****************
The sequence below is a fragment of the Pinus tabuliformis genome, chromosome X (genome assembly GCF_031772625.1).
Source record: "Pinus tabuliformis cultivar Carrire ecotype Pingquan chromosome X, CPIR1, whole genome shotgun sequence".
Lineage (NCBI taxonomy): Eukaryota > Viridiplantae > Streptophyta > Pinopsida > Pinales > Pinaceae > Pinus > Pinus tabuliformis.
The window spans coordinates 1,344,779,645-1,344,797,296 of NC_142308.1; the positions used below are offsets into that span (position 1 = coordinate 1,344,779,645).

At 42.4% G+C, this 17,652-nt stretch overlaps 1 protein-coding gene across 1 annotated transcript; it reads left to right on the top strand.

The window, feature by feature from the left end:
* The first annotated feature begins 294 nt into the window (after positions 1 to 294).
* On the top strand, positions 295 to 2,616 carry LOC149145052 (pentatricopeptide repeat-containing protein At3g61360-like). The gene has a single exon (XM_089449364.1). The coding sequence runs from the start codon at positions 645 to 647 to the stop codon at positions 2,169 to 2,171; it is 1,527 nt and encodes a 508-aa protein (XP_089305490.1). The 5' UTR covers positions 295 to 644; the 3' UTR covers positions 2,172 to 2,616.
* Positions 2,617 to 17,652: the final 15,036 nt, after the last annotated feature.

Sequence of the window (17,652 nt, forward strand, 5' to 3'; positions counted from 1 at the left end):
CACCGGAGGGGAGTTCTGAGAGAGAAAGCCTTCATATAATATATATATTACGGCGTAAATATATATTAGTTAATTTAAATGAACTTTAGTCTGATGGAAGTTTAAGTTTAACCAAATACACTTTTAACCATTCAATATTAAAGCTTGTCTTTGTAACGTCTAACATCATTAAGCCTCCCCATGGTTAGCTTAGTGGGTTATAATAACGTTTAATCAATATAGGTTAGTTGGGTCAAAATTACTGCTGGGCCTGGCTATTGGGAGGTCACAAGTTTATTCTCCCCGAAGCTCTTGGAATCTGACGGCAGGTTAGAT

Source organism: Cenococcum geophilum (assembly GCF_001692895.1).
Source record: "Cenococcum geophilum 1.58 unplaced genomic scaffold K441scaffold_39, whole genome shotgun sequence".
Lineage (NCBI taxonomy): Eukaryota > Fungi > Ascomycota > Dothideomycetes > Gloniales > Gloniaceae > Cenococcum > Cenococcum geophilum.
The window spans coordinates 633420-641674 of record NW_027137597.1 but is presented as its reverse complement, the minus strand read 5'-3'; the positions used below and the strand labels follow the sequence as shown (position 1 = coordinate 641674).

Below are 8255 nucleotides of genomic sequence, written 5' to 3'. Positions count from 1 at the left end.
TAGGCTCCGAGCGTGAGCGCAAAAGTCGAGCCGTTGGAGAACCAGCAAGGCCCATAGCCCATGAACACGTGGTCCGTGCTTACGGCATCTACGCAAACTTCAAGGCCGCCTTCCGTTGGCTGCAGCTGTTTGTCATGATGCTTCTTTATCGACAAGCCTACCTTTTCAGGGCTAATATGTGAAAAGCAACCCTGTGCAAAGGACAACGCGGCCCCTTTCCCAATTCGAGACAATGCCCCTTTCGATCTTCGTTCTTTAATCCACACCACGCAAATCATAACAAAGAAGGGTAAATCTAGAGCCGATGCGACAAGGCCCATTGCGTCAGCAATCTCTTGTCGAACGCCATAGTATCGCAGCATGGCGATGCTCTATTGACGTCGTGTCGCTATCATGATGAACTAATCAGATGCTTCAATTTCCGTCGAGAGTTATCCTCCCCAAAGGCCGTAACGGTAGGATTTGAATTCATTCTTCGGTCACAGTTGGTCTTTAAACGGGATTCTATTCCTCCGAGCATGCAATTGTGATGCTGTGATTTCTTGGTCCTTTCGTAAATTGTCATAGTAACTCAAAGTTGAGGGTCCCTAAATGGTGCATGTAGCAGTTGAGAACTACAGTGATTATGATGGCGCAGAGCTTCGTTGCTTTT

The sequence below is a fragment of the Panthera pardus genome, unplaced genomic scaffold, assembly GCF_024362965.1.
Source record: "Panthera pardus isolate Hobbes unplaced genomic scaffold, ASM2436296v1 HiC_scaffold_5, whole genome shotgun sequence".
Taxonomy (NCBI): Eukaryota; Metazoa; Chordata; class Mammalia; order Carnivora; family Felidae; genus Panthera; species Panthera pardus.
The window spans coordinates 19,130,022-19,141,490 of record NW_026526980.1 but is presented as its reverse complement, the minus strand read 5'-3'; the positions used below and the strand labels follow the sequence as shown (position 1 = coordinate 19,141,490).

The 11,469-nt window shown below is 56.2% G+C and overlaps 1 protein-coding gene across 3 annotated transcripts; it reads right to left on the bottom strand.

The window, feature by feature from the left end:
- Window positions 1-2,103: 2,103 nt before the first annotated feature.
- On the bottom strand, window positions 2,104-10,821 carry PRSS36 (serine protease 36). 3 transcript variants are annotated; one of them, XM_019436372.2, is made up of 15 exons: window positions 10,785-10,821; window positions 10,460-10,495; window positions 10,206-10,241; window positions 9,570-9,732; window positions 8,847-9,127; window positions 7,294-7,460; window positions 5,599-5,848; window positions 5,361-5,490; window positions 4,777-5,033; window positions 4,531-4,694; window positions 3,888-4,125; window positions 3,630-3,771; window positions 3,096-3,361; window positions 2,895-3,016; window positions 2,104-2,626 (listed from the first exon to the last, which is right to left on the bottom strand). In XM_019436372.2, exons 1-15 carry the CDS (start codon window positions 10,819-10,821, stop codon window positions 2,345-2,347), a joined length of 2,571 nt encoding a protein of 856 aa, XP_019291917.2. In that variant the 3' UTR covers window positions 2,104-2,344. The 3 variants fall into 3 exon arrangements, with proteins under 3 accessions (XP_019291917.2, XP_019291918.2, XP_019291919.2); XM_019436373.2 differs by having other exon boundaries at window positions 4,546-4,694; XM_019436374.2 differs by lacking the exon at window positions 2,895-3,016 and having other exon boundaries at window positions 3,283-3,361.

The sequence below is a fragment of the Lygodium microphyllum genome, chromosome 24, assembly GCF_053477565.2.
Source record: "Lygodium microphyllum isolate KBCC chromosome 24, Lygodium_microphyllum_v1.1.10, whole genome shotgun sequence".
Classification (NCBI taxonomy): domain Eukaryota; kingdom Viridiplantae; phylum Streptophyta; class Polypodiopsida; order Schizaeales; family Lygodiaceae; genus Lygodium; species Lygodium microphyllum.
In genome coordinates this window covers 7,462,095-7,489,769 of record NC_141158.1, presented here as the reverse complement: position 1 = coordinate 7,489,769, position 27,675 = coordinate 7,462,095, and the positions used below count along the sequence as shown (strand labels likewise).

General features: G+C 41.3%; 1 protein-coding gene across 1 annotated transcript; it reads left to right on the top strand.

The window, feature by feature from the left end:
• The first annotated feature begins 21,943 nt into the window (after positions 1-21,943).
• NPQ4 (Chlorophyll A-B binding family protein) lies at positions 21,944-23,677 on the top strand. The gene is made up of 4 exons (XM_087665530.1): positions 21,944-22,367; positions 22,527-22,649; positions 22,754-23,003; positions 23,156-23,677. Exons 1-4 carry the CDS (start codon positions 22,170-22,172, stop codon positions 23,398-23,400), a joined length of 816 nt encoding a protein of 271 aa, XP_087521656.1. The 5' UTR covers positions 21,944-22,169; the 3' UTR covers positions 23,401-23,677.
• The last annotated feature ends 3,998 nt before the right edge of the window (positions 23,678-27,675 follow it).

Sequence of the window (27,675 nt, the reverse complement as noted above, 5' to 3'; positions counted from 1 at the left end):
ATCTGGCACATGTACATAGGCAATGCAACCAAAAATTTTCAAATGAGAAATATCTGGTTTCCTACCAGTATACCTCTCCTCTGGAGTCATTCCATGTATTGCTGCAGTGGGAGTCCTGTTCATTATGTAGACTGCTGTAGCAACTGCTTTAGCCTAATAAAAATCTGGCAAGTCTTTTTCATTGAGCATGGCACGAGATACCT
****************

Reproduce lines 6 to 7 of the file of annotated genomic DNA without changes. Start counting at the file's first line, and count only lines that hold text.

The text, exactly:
The window, feature by feature from the left end:
* The first annotated feature begins 294 nt into the window (after positions 1 to 294).